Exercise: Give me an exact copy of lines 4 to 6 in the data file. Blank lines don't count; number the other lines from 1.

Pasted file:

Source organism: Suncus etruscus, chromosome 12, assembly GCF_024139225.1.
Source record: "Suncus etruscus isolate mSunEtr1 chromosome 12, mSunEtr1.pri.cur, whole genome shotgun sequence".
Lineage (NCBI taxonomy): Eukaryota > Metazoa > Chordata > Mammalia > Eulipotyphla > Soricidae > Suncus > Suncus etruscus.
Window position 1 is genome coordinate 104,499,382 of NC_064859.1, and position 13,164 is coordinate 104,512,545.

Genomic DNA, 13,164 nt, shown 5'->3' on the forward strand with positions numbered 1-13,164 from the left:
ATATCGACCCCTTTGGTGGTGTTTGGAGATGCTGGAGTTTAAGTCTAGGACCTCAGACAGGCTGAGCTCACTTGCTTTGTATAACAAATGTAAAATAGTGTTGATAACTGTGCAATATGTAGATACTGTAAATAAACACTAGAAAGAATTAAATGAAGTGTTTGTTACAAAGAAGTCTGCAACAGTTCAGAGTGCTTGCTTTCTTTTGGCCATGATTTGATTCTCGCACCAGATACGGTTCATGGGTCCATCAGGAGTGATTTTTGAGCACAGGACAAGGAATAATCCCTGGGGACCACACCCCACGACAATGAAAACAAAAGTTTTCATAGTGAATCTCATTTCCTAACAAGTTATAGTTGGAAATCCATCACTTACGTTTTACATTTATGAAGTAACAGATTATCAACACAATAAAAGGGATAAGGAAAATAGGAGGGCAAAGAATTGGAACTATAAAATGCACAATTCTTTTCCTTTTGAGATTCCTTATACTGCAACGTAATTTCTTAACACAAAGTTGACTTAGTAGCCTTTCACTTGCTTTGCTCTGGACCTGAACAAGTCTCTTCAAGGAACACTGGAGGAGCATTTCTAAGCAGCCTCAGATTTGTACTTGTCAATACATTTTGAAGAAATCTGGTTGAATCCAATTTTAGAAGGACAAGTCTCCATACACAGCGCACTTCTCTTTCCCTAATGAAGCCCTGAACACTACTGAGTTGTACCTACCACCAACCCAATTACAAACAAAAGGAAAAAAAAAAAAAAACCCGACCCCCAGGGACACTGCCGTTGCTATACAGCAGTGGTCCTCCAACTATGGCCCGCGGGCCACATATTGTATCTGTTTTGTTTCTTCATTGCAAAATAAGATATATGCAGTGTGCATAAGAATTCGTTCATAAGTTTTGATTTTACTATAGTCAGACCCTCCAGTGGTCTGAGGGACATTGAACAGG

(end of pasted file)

Window position 1 is genome coordinate 104,499,382 of NC_064859.1, and position 13,164 is coordinate 104,512,545.

Genomic DNA, 13,164 nt, shown 5'->3' on the forward strand with positions numbered 1-13,164 from the left:
ATATCGACCCCTTTGGTGGTGTTTGGAGATGCTGGAGTTTAAGTCTAGGACCTCAGACAGGCTGAGCTCACTTGCTTTGTATAACAAATGTAAAATAGTGTTGATAACTGTGCAATATGTAGATACTGTAAATAAACACTAGAAAGAATTAAATGAAGTGTTTGTTACAAAGAAGTCTGCAACAGTTCAGAGTGCTTGCTTTCTTTTGGCCATGATTTGATTCTCGCACCAGATACGGTTCATGGGTCCATCAGGAGTGATTTTTGAGCACAGGACAAGGAATAATCCCTGGGGACCACACCCCACGACAATGAAAACAAAAGTTTTCATAGTGAATCTCATTTCCTAACAAGTTATAGTTGGAAATCCATCACTTACGTTTTACATTTATGAAGTAACAGATTATCAACACAATAAAAGGGATAAGGAAAATAGGAGGGCAAAGAATTGGAACTATAAAATGCACAATTCTTTTCCTTTTGAGATTCCTTATACTGCAACGTAATTTCTTAACACAAAGTTGACTTAGTAGCCTTTCACTTGCTTTGCTCTGGACCTGAACAAGTCTCTTCAAGGAACACTGGAGGAGCATTTCTAAGCAGCCTCAGATTTGTACTTGTCAATACATTTTGAAGAAATCTGGTTGAATCCAATTTTAGAAGGACAAGTCTCCATACACAGCGCACTTCTCTTTCCCTAATGAAGCCCTGAACACTACTGAGTTGTACCTACCACCAACCCAATTACAAACAAAAGGAAAAAAAAAAAAAAACCCGACCCCCAGGGACACTGCCGTTGCTATACAGCAGTGGTCCTCCAACTATGGCCCGCGGGCCACATATTGTATCTGTTTTGTTTCTTCATTGCAAAATAAGATATATGCAGTGTGCATAAGAATTCGTTCATAAGTTTTGATTTTACTATAGTCAGACCCTCCAGTGGTCTGAGGGACATTGAACAGG